First Chapter First Paragraph Tuesday – Look Who’s Back by Timur Vermes


It’s been far too long since I participated in Bibliophile by the Sea’s First Chapter First Paragraph Tuesday- that will change now that exams and study are over for six weeks and I have a huge, tempting reading stack.

In that stack is Timur Vermes’s political satire, Look Who’s Back. I think you can guess who it’s about from the cover. The question is, are we ready to laugh at him?

It begins –

“It was probably the German people, the Volk, which surprised me the most of all. I really did everything humanly possible to destroy the foundations for a future existence on this soil, this soil which the enemy had desecrated. Bridges, power stations, roads, railways – I gave instructions for every last one to be obliterated. I have since checked when this order was issued – it was in March – and I believe I made myself perfectly clear. All supply facilities were to be razed, waterworks, telephone systems, resources, factories, workshops, farms, all material assets – everything, and by that I mean absolutely everything! These matters must be approached with care and precision; a directive such as this can leave no room for doubt. For we all know of the ordinary soldier at the front who, contained within his own particular sector, understandably lacks an overview of the general situation, knowledge of the strategic, tactical necessities. The soldier who comes and says, “Do I really have to set light to… this… [let’s say] kiosk, too? Can’t we let it fall into enemy hands Is it really so bad if the kiosk falls into enemy hands?” Bad? Of course it’s bad! The enemy reads newspapers, too, doesn’t he? He will use the kiosk to conduct business, he will turn the kiosk against us, everything he finds will be turned against us! Every material asset – let me underline this once more – every single material asset must be destroyed. Not just houses, but doors too. And door handles. Then the screws, and not only the long ones. The screws must be unscrewed and then ruthlessly bent out of shape. The doors must be ground into sawdust. And then burned to cinders. Else the enemy will show no mercy; he will walk in and out of these doors as it pleases him. But present him with abroken door handle, bent screws and a heap of ashes – well, Mr Churchill, be my guest! At all events these requirements are the brutal consequence of war – of this I have always been aware – and thus the instructions I gave could not have been worded more differently, even though the background to my directive was different.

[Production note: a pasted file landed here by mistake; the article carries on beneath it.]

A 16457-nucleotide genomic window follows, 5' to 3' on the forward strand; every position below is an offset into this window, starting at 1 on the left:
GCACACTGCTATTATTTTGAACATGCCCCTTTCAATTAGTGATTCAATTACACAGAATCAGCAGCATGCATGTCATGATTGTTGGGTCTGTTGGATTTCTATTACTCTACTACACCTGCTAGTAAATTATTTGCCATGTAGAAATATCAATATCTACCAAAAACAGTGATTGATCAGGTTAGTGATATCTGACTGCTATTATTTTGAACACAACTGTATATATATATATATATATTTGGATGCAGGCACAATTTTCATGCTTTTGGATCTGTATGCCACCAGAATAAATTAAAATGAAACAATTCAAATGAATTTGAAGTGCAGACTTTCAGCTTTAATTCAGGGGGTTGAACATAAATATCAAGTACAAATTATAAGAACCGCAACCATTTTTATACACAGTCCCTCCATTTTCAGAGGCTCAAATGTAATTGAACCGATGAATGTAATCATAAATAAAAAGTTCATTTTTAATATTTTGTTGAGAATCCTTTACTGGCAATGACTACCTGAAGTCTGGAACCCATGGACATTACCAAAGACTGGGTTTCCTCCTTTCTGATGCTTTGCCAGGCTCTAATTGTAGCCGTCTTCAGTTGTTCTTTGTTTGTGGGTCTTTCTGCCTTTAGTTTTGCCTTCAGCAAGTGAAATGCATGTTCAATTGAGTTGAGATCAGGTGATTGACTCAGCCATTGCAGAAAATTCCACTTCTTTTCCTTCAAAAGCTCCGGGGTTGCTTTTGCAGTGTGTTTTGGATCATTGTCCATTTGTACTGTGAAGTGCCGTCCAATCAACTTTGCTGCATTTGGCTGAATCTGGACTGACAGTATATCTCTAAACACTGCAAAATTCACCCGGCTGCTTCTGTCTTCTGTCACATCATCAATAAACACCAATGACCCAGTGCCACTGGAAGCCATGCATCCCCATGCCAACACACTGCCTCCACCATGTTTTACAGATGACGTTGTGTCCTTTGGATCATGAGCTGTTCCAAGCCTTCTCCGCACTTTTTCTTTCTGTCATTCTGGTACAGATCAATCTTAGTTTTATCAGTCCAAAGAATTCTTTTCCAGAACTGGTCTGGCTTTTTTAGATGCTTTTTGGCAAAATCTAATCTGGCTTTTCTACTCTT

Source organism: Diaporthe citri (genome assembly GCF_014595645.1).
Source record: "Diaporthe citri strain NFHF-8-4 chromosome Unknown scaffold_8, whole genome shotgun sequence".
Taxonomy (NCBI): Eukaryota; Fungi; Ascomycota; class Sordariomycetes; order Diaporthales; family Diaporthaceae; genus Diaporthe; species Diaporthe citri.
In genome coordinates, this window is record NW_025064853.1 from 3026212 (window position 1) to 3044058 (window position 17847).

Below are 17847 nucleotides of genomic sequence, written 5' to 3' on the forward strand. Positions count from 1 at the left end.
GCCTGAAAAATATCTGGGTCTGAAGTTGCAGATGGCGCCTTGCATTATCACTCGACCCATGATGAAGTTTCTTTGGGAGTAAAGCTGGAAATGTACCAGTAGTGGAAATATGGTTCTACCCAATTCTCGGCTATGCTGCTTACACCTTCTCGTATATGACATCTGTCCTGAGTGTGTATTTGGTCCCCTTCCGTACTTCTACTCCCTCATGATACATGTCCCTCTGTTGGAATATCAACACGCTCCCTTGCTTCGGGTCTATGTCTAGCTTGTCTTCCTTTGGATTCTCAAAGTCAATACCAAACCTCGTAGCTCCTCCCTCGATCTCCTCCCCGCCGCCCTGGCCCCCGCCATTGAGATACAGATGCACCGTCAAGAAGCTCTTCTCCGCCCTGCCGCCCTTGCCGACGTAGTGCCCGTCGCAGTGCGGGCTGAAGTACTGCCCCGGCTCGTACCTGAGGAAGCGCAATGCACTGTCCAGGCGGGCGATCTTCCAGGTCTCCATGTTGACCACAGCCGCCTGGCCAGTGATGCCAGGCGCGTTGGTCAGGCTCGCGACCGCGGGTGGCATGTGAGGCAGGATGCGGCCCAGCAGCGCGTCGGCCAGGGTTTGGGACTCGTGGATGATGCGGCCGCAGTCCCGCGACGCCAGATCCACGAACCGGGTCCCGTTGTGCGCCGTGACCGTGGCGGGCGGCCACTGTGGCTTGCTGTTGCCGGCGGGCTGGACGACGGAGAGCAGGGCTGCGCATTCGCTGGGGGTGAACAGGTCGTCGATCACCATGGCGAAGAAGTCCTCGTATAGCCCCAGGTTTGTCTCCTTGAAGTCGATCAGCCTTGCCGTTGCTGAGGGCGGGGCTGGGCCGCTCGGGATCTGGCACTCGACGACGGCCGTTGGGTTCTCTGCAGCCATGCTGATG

To begin with, at any rate.”

In many ways this book strays from my usual preferences. Obviously there’s an element of fantasy, as well as political themes, neither of which normally attract me. However, I recently read Magda and then visited the spot in Berlin where Hitler’s bunker was located (it’s now a car-park), so my interest is piqued. Have any bloggers read Look Who’s Back?

14 responses

  1. From the intro, it sounds quite intriguing actually. I don’t read a lot of satire (some of that is lost on me), but I do like political themes now and then and I always enjoy fantasy.

Leave a Reply

This site uses Akismet to reduce spam. Learn how your comment data is processed.